Generally speaking, a charitable donation by a business enables it a deduction from taxable income equal to the fair value of the donated item less whatever ordinary income would have been gained on the item. In other words, the general rule is that donations of inventory only permit a deduction equal to their cost. However, some provisions have been enacted that provide “enhanced” deductions for certain donations. Under IRC section 170(e)(3), a business that donates items that are put to use by a charity or operating foundation to help the needy (e.g., food, clothing, medicines) is eligible for deduction not equal to cost but instead the lesser of (i) twice cost or (ii) the midpoint between cost and market value. Over the years, this provision has been expanded (and contracted) to include different types of business entities, different types of donations, and different types of donees. These enhanced deduction provisions have some notable effects:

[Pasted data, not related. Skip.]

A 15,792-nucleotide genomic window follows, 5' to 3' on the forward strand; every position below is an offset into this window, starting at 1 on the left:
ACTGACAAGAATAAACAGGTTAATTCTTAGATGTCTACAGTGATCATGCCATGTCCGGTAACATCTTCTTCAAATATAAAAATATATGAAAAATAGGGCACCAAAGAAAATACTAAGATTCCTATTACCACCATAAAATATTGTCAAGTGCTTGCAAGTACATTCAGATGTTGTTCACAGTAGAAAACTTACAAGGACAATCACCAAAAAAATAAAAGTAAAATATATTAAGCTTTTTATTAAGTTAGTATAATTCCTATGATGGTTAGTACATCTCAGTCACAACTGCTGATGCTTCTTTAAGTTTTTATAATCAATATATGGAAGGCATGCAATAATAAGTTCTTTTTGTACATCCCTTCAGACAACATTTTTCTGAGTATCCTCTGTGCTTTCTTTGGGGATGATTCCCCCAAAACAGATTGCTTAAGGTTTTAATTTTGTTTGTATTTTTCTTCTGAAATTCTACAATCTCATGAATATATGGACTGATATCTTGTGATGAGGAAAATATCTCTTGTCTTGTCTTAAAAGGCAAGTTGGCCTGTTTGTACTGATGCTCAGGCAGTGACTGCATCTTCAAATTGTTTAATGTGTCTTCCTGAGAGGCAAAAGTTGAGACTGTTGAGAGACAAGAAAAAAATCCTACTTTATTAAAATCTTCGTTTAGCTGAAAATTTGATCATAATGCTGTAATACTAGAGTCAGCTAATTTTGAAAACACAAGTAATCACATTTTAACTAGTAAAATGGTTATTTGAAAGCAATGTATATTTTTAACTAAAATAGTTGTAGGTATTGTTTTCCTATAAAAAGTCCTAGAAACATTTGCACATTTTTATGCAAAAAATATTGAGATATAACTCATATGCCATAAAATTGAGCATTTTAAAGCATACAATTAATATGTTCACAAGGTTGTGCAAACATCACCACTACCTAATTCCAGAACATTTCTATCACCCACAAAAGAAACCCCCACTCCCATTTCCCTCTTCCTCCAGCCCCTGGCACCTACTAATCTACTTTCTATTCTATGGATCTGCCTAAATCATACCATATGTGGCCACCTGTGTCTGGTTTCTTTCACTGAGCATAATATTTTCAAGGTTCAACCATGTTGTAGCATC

Wednesday, January 30, 2013
Wednesday, January 23, 2013
One little known source of funds for a variety of charities is in the form of unclaimed class action settlement funds. Such funds are awarded to charities under the "cy pres" doctrine. The idea is that if a class of individuals is subject to receive funds as part of a class-action settlement, often many class members fail to claim their funds (due to relocation, inconvenience, etc.). While the default outcome in such cases is that unclaimed funds revert to the defendant, there has been an increasing interest for unclaimed funds to go to a charity or charities related to the plaintiffs interests (or even just in the interests of society). The thinking is that such outcomes are more in line with the intent of class participants than returning funds to the defendant would be.